Don’t worry: this process is much simpler than it looks. Take the first step by bringing marketers and sales people together, set the framework, and the magic will happen. Don’t skimp on the time allocated to this essential component, because your sales performance depends on it!
III. SQL: What is a Sales Qualified Lead (SQL)?
At the beginning of this guide, we explained that the prospect is a more mature lead, who has expressed a more explicit interest in your company. The dynamics between MQL and SQL are similar, in that SQL is closer to the purchase than MQL.
Overall, SQL is an MQL that has been qualified by more “business” criteria, going beyond the scope of the user’s behavior on your website, your pages on social networks and with regard to your email campaigns, among others. In the overwhelming majority of companies, the qualification of the MQL in SQL is performed by the wider sales team. This can be a business development team or sales representatives, depending on the size of the company.
A good SQL record should contain the following information:
- Who is the “contact”? And who does he work for?
- What is his position in the company?
- Does it have sufficient authority to make a purchasing decision? If not, can it influence the person making the purchase decision?
- Does his company have the budget to use your services?
- What are its challenges and pain points?
- Can your offer solve their problem?
- How urgent is the need?
These questions are familiar to marketers and salespeople who practice the BANT method. This is a mnemonic that allows the sales team to gather the information that matters to qualify an MQL in SQL, namely:
- Budget: does the lead have the budget to buy your product?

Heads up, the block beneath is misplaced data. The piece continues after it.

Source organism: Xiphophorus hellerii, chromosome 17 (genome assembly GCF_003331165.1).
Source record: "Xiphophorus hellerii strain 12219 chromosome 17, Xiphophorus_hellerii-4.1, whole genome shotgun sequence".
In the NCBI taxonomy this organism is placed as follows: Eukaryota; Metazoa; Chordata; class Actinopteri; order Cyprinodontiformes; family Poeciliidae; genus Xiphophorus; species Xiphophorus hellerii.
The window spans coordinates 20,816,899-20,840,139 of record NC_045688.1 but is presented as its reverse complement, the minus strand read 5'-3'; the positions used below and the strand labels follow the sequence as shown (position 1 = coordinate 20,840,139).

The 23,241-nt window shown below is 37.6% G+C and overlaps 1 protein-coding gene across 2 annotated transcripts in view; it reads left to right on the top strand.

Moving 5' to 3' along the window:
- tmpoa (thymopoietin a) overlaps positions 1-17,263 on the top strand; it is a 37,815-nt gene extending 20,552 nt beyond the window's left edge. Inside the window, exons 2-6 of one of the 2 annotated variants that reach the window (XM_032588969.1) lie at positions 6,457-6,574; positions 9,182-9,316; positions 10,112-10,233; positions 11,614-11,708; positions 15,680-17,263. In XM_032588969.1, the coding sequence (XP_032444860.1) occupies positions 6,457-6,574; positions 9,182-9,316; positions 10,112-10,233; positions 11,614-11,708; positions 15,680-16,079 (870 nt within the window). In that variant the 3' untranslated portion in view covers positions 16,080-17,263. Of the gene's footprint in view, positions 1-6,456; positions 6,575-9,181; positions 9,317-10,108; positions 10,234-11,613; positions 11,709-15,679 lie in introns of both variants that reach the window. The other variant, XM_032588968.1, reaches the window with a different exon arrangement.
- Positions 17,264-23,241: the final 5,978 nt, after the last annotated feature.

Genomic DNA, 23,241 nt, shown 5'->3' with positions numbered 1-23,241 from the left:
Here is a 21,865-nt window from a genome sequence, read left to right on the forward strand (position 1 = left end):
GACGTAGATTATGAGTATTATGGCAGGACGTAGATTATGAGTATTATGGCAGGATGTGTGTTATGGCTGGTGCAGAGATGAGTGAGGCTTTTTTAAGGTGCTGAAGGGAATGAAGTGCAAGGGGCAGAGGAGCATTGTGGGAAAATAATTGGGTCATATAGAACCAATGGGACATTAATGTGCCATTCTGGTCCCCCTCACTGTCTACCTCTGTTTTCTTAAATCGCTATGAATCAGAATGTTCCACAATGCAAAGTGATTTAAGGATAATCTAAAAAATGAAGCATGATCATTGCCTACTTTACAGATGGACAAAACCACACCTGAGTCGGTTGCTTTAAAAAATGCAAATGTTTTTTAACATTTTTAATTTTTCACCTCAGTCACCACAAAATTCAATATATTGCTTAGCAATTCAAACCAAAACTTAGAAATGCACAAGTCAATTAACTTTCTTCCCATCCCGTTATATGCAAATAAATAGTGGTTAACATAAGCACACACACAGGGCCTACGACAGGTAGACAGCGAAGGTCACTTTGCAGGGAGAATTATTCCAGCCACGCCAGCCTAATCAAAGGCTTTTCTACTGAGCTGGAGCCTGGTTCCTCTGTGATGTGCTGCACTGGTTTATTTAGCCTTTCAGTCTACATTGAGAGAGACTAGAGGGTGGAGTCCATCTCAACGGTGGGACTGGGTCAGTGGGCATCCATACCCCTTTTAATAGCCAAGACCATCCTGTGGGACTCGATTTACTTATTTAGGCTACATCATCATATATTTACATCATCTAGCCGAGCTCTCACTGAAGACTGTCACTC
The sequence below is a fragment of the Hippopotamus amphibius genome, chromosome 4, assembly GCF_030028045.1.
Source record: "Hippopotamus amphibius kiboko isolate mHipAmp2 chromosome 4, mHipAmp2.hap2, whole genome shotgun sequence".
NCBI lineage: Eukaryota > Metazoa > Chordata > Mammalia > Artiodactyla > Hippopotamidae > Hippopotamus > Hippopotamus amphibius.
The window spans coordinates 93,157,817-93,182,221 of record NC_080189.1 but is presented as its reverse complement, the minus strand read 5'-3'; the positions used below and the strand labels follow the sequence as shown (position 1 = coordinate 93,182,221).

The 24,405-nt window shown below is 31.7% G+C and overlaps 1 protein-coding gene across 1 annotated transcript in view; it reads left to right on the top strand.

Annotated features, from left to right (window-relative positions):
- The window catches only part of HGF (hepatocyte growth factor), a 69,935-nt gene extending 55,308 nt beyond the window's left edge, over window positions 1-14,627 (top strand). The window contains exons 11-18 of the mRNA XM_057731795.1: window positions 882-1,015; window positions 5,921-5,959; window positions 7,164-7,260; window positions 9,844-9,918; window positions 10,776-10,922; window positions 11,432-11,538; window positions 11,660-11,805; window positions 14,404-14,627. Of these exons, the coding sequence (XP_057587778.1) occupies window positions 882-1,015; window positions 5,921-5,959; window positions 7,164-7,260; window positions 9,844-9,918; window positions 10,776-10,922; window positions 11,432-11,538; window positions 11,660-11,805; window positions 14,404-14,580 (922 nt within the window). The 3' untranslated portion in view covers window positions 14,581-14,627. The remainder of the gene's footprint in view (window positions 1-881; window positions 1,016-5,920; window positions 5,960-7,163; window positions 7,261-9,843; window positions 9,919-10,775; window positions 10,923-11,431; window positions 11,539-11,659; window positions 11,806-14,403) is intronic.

- Authority: is the lead in a position to make a buying decision?
- Need: Can the lead’s problem be solved with your value proposition?
- Timing: is the lead looking to solve his problem in a hurry or at least within a reasonable time frame?
If the SQL is validated, the sales team will then be able to deploy all the means to try to make them a customer.
The 5 steps to go from MQL to SQL
Generally, the transition from MQL to SQL follows 5 steps:
- Once the marketing team has identified a lead (or a promising lead), it must integrate it into a lead nurturing loop, with targeted email campaigns for example;
- Ideally, this lead will continue to perform so-called “qualifying” actions, until it becomes an MQL. Depending on the criteria defined beforehand, these actions can be downloading content, subscribing to the newsletter, a browsing behavior that reveals a more or less precise need, etc. ;
- Once this MQL is validated, it will be transmitted to the sales team. Here, your sales and marketing teams need to be in perfect alignment, and marketing needs to pass on all the useful information to sales to continue the qualification, this time with the objective of turning MQL into SQL. This is where your CRM comes in;
- From there, the sales team can make contact, ideally within 24 hours of the MQL’s last conversion action, to qualify it as SQL, for example by applying the BANT method;
- It is possible that during the qualification call, the sales team finds that the MQL is not quite ready for the decision phase. The marketing team will have to take over to put this lead back into a nurturing loop.
Note: In large companies that have a structured sales team, with Business Development teams and sales representatives, an additional step can be observed, namely the transition from SQL to prospect. The conversion cycle then becomes: “visitor => lead => MQL => SQL => Prospect => Customer => Ambassador”. This complex cycle only makes sense in technical business areas with a complex sales cycle, especially when the qualification has to be done in collaboration with a sales engineer, for example.
To conclude on MQL and SQL
Understanding the terms “lead”, “prospect”, “MQL” and “SQL” is essential to structure your conversion cycle, optimize the time of your sales representatives (a scarce and expensive resource) and boost the sales performance of your company. When they are well nurtured, MQLs become SQLs, who in turn become customers and then potentially brand ambassadors who will bring you hot leads. It’s up to you!